“Jaxon,” he says in the voice that means business. The voice I couldn’t ignore as a young boy. The voice I won’t ignore now, because I need to see.

“Jesus Christ.” I snatch the envelope, glaring at him. He looks old. He’s been with me for the entirety of my life and sometimes I forget I’ve been most of his career.

I can’t quite bring myself to look down at it. “Were they having an affair? Is that it?”

He shakes his head.

I pull out an envelope wrapped in a note. I unfurl the note and there it is, Jenny’s loopy scrawl.

I don’t care what you tell him for why I’m gone, but if only you could give him this, so that he knows I remembered, that I’m thinking of him. He’s just a little boy, and it would mean the world to him. You can read it yourself—it’s just the birthday wishes is all. I’m asking you as a father that you would make this day a little brighter for him.

I blink, not making sense out of this.

“She can’t have it both ways. The woman left without warning—without so much as a goodbye—to go off to be with her rocker boyfriend. And suddenly she’s all about making my day brighter?”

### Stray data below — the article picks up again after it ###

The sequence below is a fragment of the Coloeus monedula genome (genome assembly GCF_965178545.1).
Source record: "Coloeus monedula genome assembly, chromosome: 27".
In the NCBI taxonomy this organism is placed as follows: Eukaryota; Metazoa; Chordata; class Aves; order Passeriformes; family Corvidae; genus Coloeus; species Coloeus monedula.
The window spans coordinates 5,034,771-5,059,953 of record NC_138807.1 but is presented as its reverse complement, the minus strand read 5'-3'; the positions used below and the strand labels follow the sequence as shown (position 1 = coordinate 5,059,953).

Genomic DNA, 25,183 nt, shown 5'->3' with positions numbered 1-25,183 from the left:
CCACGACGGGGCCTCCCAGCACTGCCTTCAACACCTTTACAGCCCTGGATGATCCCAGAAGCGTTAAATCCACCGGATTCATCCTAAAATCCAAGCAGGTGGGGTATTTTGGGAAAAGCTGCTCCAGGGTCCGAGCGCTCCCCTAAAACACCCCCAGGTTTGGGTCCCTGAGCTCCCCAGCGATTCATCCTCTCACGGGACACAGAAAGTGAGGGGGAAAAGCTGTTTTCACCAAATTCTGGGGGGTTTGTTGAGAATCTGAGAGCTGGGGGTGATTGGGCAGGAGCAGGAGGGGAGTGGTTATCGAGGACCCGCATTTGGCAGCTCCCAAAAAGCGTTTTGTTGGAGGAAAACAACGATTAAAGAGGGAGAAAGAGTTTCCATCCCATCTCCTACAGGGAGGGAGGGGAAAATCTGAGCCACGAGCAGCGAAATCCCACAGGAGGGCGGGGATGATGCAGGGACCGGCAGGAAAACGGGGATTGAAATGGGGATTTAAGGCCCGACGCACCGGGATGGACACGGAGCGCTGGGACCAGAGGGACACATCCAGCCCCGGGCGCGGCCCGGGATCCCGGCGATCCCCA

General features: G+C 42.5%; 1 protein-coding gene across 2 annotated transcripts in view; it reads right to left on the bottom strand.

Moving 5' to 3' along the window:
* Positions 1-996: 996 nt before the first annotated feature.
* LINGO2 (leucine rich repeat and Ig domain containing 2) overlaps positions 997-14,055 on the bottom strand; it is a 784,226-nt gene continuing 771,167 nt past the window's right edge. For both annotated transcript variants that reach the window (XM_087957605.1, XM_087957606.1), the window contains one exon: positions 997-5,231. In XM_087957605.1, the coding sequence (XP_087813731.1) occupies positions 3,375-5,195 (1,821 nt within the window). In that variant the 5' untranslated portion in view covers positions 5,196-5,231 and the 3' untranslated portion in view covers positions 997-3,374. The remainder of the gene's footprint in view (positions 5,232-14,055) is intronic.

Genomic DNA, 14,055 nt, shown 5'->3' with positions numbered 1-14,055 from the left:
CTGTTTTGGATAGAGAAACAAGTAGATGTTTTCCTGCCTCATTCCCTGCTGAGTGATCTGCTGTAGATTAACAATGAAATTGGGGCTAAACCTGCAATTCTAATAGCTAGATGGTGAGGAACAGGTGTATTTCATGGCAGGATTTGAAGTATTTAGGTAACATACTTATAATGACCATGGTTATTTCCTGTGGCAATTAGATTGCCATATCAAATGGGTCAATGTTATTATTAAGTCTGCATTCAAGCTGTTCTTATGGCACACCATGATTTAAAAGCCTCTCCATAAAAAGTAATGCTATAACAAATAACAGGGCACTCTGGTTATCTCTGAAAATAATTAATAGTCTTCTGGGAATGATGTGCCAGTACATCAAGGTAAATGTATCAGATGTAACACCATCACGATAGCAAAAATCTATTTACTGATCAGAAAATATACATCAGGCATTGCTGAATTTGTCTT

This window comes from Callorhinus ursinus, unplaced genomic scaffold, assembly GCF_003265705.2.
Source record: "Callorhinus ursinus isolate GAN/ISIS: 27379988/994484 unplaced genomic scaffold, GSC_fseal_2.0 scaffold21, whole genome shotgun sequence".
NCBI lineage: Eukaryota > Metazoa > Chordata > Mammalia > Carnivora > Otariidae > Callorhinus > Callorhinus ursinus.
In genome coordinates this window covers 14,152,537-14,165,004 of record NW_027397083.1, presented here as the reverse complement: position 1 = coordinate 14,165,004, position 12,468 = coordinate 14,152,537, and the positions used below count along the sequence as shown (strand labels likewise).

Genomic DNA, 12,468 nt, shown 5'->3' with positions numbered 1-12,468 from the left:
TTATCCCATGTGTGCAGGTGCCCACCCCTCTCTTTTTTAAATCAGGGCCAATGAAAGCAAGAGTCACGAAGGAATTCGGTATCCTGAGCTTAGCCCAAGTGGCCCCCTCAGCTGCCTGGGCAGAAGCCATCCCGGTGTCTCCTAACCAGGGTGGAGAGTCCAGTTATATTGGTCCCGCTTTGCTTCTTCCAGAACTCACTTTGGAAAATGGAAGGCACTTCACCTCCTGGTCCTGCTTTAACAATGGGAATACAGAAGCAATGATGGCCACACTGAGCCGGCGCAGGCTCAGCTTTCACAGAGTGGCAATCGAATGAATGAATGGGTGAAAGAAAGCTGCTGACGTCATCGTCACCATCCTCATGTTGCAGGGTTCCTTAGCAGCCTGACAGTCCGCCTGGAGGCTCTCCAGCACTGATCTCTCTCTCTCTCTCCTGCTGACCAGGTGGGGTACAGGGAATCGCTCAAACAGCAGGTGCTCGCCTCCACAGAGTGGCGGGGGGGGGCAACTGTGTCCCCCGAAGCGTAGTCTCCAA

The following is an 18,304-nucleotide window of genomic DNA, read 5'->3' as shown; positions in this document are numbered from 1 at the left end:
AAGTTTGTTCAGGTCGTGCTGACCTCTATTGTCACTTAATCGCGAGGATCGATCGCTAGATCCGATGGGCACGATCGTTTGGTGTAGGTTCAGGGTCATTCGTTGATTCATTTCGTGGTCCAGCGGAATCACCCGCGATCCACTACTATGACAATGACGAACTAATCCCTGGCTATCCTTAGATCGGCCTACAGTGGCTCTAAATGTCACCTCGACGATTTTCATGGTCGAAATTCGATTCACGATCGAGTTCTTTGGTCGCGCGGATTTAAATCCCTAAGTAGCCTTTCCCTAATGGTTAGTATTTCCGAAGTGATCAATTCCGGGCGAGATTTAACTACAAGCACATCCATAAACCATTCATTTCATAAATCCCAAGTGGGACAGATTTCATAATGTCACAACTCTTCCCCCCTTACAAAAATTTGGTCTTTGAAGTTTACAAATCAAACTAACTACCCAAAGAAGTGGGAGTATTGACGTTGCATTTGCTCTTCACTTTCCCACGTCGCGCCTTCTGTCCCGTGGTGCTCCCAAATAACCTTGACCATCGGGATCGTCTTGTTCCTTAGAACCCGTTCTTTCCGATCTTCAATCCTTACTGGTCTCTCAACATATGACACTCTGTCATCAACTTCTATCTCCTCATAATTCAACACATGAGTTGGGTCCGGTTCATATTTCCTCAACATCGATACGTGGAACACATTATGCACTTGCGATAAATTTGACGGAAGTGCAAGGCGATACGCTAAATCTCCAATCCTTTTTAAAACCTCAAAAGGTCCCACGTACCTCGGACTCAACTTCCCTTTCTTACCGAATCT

“Look inside,” he says.

I open the card. It’s got a picture of an elephant balancing on a cake that has a ten on it. My tenth birthday. The year she left.

Happy birthday, Jack. I’m so proud of you today and hope you are feeling so much love. I miss you like the dickens, and I’m so sorry I can’t be with you, but I think of you always. Love, Nanny Jenny.

I toss it on the desk. “She left, Arnold. She made her choice.”

“Are you sure it was her choice?”

I roll my eyes. Arnold always gave her the benefit of the doubt. He’d always say things like, “It never sat right with me,” and “There’s more to the story—there has to be.”

“So this is what you were going to show me? Was there something else?”

“She broke your heart, I know that—”

“She was just a nanny.”


I give him a glare—my own shut-up glare.

“This box is full of cards she sent to you. She never forgot. You should go see her. She splits her time between the city and the Catskills. See if she’s in town. I could call her. I could call her tonight.”

“Why would I go to see her? She was paid to be my nanny, and then she wasn’t. Why would I look her up?”

“I never thought she left of her own accord, and this is further proof.”

I scowl at the box, emotions churning in me like ocean waves.

“She loved you. And you loved her.”

“Have dinner on the table at seven.” I turn and head back to the gym.


Leave a Reply

Your email address will not be published. Required fields are marked *

This site uses Akismet to reduce spam. Learn how your comment data is processed.


not work with dark mode